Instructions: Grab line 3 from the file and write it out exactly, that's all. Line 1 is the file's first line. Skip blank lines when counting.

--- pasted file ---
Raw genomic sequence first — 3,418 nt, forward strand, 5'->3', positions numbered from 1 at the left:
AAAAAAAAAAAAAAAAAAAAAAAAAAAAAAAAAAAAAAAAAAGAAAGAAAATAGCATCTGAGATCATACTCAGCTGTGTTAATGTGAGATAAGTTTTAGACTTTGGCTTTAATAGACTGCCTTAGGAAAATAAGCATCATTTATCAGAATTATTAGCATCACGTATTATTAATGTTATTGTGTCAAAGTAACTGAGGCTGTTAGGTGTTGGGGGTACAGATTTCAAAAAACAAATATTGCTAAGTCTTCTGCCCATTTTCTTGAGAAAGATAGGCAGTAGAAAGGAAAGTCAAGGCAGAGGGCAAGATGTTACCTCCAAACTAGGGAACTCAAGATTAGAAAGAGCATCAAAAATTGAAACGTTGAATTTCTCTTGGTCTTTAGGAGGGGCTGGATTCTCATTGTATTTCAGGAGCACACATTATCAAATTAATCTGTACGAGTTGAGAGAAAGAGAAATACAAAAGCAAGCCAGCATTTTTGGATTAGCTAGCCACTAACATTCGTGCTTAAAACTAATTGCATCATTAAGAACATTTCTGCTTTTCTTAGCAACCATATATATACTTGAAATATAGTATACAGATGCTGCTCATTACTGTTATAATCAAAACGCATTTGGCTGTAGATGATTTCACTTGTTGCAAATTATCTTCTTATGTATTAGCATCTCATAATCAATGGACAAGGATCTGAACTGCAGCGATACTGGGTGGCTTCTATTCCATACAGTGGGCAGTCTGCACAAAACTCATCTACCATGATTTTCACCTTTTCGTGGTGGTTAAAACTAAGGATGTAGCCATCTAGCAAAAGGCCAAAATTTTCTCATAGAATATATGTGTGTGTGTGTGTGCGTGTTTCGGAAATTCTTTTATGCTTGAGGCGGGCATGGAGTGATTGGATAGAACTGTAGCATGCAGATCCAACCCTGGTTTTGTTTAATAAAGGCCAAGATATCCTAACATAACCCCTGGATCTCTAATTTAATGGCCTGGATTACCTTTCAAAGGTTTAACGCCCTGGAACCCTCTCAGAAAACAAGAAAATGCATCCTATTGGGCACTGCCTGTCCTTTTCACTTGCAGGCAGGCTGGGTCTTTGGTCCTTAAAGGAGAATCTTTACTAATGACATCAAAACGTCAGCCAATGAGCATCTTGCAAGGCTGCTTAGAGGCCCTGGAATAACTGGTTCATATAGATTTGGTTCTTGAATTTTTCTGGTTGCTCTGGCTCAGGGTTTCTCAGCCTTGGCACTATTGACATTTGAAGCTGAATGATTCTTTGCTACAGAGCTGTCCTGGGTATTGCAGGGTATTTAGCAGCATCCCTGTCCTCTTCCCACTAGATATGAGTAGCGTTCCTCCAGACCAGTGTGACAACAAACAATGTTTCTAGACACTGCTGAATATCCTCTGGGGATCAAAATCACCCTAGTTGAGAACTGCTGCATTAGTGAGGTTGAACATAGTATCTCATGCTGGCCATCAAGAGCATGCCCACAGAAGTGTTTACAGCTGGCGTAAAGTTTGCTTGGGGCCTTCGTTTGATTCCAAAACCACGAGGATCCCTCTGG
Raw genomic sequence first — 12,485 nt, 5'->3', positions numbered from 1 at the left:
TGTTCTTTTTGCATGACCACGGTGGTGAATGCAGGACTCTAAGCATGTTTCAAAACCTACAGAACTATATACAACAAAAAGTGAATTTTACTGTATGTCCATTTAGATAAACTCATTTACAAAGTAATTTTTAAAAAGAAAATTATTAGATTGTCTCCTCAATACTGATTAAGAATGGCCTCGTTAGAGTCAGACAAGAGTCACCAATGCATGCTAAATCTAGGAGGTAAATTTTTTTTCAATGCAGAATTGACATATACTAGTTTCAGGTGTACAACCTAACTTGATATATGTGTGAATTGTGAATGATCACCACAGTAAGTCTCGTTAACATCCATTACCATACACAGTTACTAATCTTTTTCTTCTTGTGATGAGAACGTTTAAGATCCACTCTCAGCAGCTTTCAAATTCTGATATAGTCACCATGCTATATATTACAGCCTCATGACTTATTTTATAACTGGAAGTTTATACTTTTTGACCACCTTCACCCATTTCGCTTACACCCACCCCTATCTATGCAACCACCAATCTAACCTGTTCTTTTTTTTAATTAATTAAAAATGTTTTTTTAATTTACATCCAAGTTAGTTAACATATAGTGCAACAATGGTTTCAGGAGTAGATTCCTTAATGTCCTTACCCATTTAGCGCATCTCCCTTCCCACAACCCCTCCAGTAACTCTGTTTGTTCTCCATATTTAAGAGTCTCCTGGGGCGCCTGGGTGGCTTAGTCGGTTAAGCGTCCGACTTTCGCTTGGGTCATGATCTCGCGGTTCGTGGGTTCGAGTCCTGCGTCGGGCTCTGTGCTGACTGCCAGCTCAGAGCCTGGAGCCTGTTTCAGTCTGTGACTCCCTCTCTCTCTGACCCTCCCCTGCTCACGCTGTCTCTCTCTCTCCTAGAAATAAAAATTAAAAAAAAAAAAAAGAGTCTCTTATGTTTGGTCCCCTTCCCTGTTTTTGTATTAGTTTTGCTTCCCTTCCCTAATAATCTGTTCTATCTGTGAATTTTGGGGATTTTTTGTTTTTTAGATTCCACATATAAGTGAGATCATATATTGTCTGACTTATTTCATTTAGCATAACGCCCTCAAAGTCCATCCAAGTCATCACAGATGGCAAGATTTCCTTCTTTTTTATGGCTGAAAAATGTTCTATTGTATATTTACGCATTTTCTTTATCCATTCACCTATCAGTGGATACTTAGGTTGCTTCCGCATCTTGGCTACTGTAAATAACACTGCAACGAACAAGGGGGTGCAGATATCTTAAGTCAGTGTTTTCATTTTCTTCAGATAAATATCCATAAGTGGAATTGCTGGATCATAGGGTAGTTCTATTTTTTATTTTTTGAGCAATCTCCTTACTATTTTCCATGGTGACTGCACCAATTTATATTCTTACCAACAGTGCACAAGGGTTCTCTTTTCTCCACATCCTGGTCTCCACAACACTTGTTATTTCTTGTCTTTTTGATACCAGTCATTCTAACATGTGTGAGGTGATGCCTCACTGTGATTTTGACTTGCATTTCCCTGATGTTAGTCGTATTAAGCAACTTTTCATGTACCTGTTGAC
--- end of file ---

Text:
Raw genomic sequence first — 12,485 nt, 5'->3', positions numbered from 1 at the left: